Maternity and Pregnancy support

Maternity Services

If you find that you are pregnant, it is important to make yourself known to the Somerset Maternity Service (provided by Somerset NHS Foundation Trust) as early as possible.

You can do this using their online form: Badger Notes – Self-refer your pregnancy to Somerset.

For further information about the Maternity Service, please visit Maternity – Maternity (

Midwife appointments are provided by Somerset Maternity Service on Monday mornings at Bruton Surgery.  Your midwife will arrange appointments with you.

General Information about NHS pregnancy support

For information about how the NHS supports your care during pregnancy please visit:  Your NHS pregnancy journey – NHS (

Emergency call

If you become unwell or have any concerns about your heath, including your baby’s movements, we advise you to call your local hospital as soon as possible for advice.

Please do not wait until the situation becomes serious, we want to be able to see you early and ensure you get the care and support you need.

These support lines are 24 hours a day 7 days a week.

Musgrove Triage: 01823 343985

Yeovil Triage: 01935 384350

Whooping Cough (Pertussis) Vaccinations

Babies who are too young to start their vaccinations are at greatest risk of Whooping Cough (Pertussis).  Whooping Cough can be serious for babies and may lead to complications resulting in hospitalisation and even death.  Sadly between January and March 2024, five infants died from Whooping Cough.

If you are pregnant, you can protect your baby by getting the whooping cough (pertussis) vaccine.  Vaccination during pregnancy boosts your antibodies which are then passed to your baby to help protect them from the day they are born.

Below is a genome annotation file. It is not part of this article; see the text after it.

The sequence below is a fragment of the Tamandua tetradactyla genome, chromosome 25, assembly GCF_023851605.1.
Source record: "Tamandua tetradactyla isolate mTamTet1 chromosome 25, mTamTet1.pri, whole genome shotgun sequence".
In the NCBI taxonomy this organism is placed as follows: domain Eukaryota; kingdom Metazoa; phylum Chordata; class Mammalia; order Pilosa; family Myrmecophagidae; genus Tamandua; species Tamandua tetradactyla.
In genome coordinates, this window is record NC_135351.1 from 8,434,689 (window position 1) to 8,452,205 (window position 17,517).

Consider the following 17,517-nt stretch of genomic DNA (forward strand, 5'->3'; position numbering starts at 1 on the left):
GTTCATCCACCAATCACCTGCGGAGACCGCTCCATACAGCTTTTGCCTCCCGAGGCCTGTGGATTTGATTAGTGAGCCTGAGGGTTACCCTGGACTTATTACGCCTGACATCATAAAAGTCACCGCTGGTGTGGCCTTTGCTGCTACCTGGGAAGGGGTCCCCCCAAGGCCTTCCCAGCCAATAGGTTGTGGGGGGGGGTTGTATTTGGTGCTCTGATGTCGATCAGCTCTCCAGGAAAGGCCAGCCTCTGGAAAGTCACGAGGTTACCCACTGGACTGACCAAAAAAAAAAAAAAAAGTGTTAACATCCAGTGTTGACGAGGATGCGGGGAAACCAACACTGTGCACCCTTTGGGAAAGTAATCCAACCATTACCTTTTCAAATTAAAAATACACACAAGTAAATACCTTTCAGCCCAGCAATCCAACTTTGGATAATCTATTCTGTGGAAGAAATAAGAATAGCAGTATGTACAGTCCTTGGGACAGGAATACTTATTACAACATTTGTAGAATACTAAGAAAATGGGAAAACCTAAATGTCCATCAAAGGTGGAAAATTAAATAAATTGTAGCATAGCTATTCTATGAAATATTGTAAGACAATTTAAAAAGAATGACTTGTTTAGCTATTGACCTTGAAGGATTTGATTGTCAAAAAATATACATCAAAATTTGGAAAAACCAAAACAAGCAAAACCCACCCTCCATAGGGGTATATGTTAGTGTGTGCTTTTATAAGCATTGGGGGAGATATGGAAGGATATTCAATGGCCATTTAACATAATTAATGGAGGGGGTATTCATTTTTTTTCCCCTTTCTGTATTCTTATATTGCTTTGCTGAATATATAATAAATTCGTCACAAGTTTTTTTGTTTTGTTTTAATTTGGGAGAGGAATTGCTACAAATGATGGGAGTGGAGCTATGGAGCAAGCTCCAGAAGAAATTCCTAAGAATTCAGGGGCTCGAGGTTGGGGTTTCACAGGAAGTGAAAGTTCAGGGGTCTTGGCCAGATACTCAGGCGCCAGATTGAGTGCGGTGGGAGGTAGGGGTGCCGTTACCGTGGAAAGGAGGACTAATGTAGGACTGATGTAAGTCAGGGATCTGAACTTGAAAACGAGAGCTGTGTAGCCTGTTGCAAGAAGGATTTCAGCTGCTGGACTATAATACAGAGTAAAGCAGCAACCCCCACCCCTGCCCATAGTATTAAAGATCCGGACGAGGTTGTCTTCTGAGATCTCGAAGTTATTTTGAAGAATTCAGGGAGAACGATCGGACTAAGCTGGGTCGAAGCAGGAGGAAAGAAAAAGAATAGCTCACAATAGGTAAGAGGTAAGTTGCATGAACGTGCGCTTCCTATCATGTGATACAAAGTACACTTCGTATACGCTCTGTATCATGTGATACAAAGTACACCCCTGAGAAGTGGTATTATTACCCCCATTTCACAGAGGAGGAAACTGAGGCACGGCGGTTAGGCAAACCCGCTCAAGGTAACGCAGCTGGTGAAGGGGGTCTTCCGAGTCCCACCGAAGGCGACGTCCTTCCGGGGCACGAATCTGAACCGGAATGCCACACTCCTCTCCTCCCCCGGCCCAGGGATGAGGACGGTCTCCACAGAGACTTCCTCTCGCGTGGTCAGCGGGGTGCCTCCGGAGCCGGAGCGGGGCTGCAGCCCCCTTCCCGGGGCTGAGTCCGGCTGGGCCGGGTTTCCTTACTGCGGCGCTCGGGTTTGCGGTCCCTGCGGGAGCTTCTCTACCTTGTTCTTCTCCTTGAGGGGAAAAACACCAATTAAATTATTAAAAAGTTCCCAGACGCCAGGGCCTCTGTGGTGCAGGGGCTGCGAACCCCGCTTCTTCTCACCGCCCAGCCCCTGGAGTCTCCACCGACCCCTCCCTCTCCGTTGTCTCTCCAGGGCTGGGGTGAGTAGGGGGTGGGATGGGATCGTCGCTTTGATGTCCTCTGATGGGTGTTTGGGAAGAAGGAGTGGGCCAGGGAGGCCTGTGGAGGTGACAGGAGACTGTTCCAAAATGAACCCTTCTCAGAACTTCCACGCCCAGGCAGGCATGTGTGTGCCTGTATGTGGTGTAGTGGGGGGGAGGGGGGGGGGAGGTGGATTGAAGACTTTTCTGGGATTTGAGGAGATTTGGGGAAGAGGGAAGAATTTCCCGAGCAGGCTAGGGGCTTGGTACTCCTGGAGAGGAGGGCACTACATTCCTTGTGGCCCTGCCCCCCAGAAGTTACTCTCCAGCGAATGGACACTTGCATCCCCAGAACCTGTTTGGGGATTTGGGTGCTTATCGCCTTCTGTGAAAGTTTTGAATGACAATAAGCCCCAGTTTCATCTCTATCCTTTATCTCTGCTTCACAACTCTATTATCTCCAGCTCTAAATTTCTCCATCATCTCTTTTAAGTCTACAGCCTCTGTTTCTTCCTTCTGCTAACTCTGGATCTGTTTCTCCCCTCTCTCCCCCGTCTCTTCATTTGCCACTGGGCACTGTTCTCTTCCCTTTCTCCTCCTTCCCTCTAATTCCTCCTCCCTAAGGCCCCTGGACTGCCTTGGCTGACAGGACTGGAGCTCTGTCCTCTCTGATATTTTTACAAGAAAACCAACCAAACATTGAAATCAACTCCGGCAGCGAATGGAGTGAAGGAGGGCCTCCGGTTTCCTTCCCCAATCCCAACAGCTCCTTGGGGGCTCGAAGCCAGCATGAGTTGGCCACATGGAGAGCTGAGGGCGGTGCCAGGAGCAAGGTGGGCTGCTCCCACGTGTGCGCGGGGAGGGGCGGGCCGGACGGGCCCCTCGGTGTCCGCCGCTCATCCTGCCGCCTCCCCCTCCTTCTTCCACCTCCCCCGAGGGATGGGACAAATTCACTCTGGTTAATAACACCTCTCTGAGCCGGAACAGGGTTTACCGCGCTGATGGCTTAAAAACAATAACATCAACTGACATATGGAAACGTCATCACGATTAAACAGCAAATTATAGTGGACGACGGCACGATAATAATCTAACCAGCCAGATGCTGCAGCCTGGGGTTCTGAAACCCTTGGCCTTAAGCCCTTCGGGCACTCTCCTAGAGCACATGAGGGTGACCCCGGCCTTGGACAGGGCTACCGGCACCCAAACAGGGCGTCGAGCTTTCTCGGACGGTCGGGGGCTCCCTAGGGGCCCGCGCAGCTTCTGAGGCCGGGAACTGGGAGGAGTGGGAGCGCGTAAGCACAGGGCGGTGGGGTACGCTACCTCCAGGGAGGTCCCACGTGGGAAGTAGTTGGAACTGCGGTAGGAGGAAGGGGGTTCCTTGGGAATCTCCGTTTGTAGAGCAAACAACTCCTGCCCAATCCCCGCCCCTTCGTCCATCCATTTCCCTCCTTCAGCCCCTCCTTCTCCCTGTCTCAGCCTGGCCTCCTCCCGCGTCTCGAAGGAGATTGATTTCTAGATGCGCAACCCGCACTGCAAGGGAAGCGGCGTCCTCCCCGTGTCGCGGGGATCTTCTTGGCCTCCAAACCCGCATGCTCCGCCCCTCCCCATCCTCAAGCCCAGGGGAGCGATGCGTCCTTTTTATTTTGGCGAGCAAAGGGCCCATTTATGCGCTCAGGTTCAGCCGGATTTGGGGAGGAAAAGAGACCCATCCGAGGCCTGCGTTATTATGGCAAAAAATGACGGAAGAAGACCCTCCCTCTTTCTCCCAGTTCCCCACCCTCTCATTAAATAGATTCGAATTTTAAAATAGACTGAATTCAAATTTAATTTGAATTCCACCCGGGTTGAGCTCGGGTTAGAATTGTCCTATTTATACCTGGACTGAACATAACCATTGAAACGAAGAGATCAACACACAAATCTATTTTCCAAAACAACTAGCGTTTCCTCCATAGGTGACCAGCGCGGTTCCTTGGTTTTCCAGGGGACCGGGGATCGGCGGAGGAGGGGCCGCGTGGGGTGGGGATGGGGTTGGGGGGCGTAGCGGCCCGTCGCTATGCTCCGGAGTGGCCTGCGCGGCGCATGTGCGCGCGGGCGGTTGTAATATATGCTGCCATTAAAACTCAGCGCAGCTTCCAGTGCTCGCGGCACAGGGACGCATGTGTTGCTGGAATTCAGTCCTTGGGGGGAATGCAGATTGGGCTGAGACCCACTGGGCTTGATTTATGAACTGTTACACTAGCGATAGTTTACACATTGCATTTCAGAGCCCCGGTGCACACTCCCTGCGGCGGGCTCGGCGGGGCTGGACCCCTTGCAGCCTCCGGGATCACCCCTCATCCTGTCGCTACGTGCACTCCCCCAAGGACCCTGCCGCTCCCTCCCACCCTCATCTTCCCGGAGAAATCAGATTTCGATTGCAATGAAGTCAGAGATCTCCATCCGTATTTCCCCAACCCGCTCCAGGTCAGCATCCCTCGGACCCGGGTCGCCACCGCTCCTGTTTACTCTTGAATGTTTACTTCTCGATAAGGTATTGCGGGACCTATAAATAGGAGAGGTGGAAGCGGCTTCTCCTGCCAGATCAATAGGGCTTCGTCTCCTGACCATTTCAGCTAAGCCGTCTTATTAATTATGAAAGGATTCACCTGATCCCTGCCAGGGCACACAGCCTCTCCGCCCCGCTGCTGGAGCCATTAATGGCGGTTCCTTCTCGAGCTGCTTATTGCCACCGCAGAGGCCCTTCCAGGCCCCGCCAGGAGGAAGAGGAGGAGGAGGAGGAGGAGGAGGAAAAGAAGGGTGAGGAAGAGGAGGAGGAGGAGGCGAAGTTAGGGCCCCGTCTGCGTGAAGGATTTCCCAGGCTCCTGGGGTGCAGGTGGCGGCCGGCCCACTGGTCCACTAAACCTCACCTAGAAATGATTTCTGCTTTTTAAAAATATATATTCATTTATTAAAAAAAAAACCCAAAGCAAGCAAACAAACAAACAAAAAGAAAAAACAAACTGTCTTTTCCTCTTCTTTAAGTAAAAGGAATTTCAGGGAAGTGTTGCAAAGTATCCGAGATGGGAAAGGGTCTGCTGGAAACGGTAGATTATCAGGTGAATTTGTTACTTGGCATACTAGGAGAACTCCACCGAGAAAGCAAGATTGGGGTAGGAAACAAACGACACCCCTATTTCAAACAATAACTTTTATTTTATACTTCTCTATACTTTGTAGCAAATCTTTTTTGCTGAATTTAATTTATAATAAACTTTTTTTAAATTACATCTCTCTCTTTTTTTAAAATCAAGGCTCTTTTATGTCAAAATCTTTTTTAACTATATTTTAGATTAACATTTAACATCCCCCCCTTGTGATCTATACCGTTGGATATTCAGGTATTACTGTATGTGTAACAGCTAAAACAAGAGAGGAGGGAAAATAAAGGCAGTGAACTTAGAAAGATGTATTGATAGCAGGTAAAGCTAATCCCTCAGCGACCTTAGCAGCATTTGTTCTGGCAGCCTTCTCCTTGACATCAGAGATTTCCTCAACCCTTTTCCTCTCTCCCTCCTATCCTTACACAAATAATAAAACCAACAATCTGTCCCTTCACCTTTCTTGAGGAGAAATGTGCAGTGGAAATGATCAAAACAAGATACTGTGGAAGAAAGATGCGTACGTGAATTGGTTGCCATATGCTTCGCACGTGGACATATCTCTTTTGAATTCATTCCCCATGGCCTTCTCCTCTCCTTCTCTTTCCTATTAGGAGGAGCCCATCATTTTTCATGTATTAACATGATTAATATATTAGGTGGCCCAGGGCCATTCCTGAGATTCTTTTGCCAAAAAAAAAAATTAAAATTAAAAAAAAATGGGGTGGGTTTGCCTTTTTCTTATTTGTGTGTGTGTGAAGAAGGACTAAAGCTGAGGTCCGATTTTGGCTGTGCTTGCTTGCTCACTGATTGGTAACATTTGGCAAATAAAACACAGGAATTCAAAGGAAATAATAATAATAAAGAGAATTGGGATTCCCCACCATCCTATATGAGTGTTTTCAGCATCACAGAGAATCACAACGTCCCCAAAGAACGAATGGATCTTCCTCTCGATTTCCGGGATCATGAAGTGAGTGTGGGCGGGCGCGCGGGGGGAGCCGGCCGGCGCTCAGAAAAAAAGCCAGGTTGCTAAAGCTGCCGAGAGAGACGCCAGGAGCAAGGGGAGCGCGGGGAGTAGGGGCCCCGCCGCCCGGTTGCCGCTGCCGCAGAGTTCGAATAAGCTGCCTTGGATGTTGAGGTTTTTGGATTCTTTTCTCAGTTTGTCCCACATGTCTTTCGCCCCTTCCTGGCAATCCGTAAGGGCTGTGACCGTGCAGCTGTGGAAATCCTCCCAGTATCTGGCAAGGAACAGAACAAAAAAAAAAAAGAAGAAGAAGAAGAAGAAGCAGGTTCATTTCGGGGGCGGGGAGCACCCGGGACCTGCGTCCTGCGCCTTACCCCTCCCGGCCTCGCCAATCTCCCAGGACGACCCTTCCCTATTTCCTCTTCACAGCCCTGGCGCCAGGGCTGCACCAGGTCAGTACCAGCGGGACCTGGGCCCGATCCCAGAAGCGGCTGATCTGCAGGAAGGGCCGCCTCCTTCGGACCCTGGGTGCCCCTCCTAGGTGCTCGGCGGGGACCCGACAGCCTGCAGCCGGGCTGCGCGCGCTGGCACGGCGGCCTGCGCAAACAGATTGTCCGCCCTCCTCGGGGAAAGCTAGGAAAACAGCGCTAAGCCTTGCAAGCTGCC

You will normally receive your whooping cough vaccine around the time of your mid-pregnancy scan (usually 20 weeks) but you can receive it from 16 weeks.  If you have reached 20 weeks of pregnancy and have not yet been offered the whooping cough vaccine, please ask you midwife or GP surgery.

Vaccination in pregnancy provides very high levels of protection against serious whooping cough disease to your baby at least until they can have their first vaccine at 8 weeks of age.  It is recommended in every pregnancy to boost the antibodies you pass to your baby.

To give your baby the best protection, you should have the vaccination before 32 weeks but if you have missed out you can still have it later.  You can even have it after you give birth, to reduce the risk of spreading whooping cough to your baby.

You can access a whooping cough vaccine from your GP surgery and through some antenatal clinics and you may be offered the vaccination at a routine antenatal appointment.  For further advice on getting your whooping cough vaccination please speak with our Reception Team or your midwife.